Countries throughout the Americas are joining together to observe World Breastfeeding Week, which focuses this year on the importance of breastfeeding in the first hour of life.
The week of August 1-7 has the theme, "Breastfeeding: The 1st Hour", highlighting that breastfeeding in the first hour of life and exclusive breastfeeding for six months can save more than one million babies.
World Breastfeeding Week, observed the first week of August every year by the countries, the Pan American Health Organization, and other agencies, aims to spread information globally about the importance of breastfeeding for maternal and child health. In the Americas, ministries of health, non-governmental organizations, and families are observing the week in a variety of ways, including conferences, parades, art shows, and special events.
"PAHO takes pride in joining with its sister UN agencies, Member States, bi-lateral organizations, non-governmental organizations, communities, families and mothers and babies to work to ensure that babies get the best start in life by being breastfed within the first hour of life," said PAHO Director Dr. Mirta Roses.
Mother and newborn skin to skin contact after birth and breastfeeding within the first hour of life helps keep babies warm and calm. Early breastfeeding provides colostrum or the "first milk", which helps fight infection and serves as the baby's first immunization. It is also rich in Vitamin A, which helps protect the baby's eyes.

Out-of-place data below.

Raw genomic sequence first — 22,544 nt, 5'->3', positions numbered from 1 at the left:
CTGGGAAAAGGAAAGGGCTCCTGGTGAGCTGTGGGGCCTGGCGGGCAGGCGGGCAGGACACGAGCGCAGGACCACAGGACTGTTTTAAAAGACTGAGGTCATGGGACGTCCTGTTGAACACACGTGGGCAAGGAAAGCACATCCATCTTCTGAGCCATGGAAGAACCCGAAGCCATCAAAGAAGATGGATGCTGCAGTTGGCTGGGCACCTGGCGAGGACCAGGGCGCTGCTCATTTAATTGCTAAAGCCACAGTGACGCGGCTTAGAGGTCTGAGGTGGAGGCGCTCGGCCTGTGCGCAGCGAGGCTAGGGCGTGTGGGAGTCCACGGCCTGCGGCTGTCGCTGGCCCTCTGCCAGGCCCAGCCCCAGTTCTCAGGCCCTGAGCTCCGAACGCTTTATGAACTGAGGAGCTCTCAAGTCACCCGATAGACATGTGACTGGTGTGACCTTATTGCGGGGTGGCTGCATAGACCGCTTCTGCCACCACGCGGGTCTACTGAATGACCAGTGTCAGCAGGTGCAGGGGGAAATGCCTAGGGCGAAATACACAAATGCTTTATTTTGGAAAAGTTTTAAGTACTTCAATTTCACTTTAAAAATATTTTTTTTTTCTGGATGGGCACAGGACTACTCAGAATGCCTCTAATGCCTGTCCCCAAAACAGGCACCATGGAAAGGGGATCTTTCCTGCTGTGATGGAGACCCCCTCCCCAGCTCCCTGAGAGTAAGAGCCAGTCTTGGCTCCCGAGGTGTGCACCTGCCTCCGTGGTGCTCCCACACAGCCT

Suckling at the breast helps to reduce maternal bleeding after birth, stimulates the flow of milk from the breast, and reinforces the process of bonding between the mother and baby.
Thousands of scientific articles have demonstrated the life-saving benefits of breastfeeding, even in the most affluent environments. These articles have also shown the protective effects of breastfeeding in reducing morbidity, needless suffering, and health care costs related to diarrhea, acute respiratory infections, ear infections, some childhood cancers, and other illnesses. More recently, the research has focused on the benefits of breastfeeding for preventing devastating long-term chronic conditions such as obesity, type-1 diabetes and ulcerative colitis, and promoting higher IQ.
Important strategies to improve early breastfeeding initiation include certifying hospitals in the Baby Friendly Hospital Initiative (BFHI), and implementation and monitoring of the WHO International Code of Marketing of Breast-milk Substitutes.
The WHO/UNICEF Global Strategy for Infant and Young Child Feeding and the Baby Friendly Hospital Initiative both outline actions needed to facilitate early initiation of breastfeeding, " added Dr. Roses. "These actions can be implemented with other interventions important for maternal and infant survival and development, including the active4 management of labor and delayed cord clamping to enhance infant iron reserves at birth," she said.
PAHO, founded in 1902, works with all the countries of the Americas to improve the health and raise the quality of life of their peoples. It also serves as the Regional Office for the Americas of WHO.
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